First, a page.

"This book takes an incisive look at the stories we are told -- and tell ourselves -- about evil forces and American responses. Chernus pushes beyond political rhetoric and media cliches to examine psychological mechanisms that freeze our concepts of the world." Norman Solomon, author, War Made Easy: How Presidents and Pundits Keep Spinning Us to Death In his new book Monsters to Destroy: The Neoconservative War on Terror and Sin, Ira Chernus tackles the question of why U.S. foreign policy, aimed at building national security, has the paradoxical effect of making the country less safe and secure. His answer: The "war on terror" is based not on realistic appraisals of the causes of conflict, but rather on "stories" that neoconservative policymakers tell about human nature and a world divided between absolute good and absolute evil. The root of the stories is these policymakers' terror of the social and cultural changes that swept through U.S. society in the 1960s. George W. Bush and the neoconservatives cast the agents of change not simply as political opponents, but as enemies or sinners acting with evil intent to destroy U.S. values and morals-that is, as "monsters" rather than human beings. The war on terror transfers that plot from a domestic to a foreign stage, making it more appealing even to those who reject the neoconservative agenda at home. Because it does not deal with the real causes of global conflict, it harms rather than helps the goal of greater national security.
Table of Contents
Preface Introduction PART I: Conservative Moralist Stories Chapter 1: Neoconservative Stories: The '60s and the Cold War Chapter 2: Neoconservative Stories: After the Cold War Chapter 3: George W. Bush: The Character Story Chapter 4: George W. Bush: The Faith Story Chapter 5: George W. Bush: The Culture Story Chapter 6: Conservative Moralism: The Quest for Certainty PART II: The War on Terrorism Stories Chapter 7: The Neoconservative Response to 9/11 Chapter 8: George W. Bush's War on Terrorism Story Chapter 9: The Neoconservative War on Terrorism Story Chapter 10: The "Axis of Evil" and the Will of God Chapter 11: The Freedom Story and the National Security Strategy of the United States PART III: The Public Response Chapter 12: Evangelical Christians and the Election of 2004 Chapter 13: The Liberal Internationalists Chapter 14: The Public and the War on Terrorism Conclusion: A Different Story
“This book gets at the deeper stories about how we view the world and the stories we tell ourselves to make sense of it. It’s all the more important when we’re being told to embrace a future of perpetual war.”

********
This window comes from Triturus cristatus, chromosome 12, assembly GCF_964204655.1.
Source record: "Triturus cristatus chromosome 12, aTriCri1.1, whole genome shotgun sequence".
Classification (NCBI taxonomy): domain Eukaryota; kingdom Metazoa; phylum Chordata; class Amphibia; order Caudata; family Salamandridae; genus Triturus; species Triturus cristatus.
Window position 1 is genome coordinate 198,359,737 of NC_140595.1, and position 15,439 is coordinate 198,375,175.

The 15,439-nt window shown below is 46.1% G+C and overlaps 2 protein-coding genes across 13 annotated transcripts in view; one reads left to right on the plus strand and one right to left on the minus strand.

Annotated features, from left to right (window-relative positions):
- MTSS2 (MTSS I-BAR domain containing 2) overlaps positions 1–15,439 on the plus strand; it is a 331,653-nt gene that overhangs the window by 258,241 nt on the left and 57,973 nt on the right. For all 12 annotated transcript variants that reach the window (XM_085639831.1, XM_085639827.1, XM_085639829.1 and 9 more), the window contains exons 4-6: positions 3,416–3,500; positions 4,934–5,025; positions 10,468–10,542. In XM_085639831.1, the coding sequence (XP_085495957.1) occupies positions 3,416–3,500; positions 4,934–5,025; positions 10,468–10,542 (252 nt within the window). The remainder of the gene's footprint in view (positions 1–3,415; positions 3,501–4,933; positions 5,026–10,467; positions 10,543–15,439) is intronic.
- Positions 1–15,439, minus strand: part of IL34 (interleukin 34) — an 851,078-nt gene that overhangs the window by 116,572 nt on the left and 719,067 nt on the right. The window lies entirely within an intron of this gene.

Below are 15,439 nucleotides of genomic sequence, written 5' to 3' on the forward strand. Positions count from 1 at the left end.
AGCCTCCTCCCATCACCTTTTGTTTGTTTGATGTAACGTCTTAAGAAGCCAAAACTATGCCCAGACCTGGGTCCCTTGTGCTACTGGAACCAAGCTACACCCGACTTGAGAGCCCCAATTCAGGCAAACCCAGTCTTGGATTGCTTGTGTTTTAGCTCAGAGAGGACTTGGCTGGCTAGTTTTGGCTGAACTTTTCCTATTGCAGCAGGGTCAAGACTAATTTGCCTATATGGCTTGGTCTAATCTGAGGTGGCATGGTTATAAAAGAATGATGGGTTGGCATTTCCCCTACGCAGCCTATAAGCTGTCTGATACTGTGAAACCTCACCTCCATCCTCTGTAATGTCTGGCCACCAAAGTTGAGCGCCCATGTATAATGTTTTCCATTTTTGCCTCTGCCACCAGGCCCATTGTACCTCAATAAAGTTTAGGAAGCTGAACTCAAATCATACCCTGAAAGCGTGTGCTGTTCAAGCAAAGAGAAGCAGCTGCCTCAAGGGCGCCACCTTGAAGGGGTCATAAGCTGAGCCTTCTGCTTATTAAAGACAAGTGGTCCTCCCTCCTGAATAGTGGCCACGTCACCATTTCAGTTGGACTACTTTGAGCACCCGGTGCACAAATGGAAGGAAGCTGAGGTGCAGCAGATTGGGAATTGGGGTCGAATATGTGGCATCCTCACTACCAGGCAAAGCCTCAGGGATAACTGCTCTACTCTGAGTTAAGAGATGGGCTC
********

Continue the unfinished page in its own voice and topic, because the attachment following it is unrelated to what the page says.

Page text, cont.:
-—Paul Loeb, author of Soul of a Citizen
"There is a great deal to praise here. The writing is clear, lively, engaging, and accessible. The analysis is smart, well informed, perceptive, and revealing. The topic is of great interest and importance. I'm very impressed by what Prof. Chernus has done."
—-Bruce Lincoln, Caroline E. Haskell Professor of History of Religions, History of Culture, and Middle Eastern Studies, University of Chicago
“Monsters to Destroy takes an incisive look at the stories we are told—-and tell ourselves-—about evil forces and American responses. Ira Chernus pushes beyond standard political rhetoric and media cliches to examine psychological mechanisms that freeze our concepts of the world. Monsters to Destroy offers a very helpful antidote to the venom that top U.S. officials have propagated since September 11, 2001."
—-Norman Solomon, author, War Made Easy: How Presidents and Pundits Keep Spinning Us to Death
“Monsters to Destroy is a must-read for all those concerned about the reckless and dangerous role the United States now plays in the world and its interrelationship with religious conservative moralism on the home front. Ira Chernus puts forward a convincing and rather disturbing analysis of the lens through which President Bush sees the world and how he communicates what amounts to a simplistic morality tale to the American people. In doing so, Professor Chernus provides important answers to the questions as to why the Bush administration does what it does and how they get away with it.”
—-Stephen Zunes, University of San Francisco
“Ira Chernus brings the discerning eye of an historian of religions to the dense and jarring tangle of national stories we tell about ourselves. Whether reflecting on ‘conservative moralism,’ or ‘liberal internationalism,’ Chernus asks his readers to step back, to think outside of what he considers the apocalyptic allure of stories that lead only to more violence. His is a clear, critical, important voice, and this a book worth engaging no matter what individual stories readers bring to it."
—-Edward T. Linenthal, editor of Journal of American History and author of The Unfinished Bombing: Oklahoma City in American Memory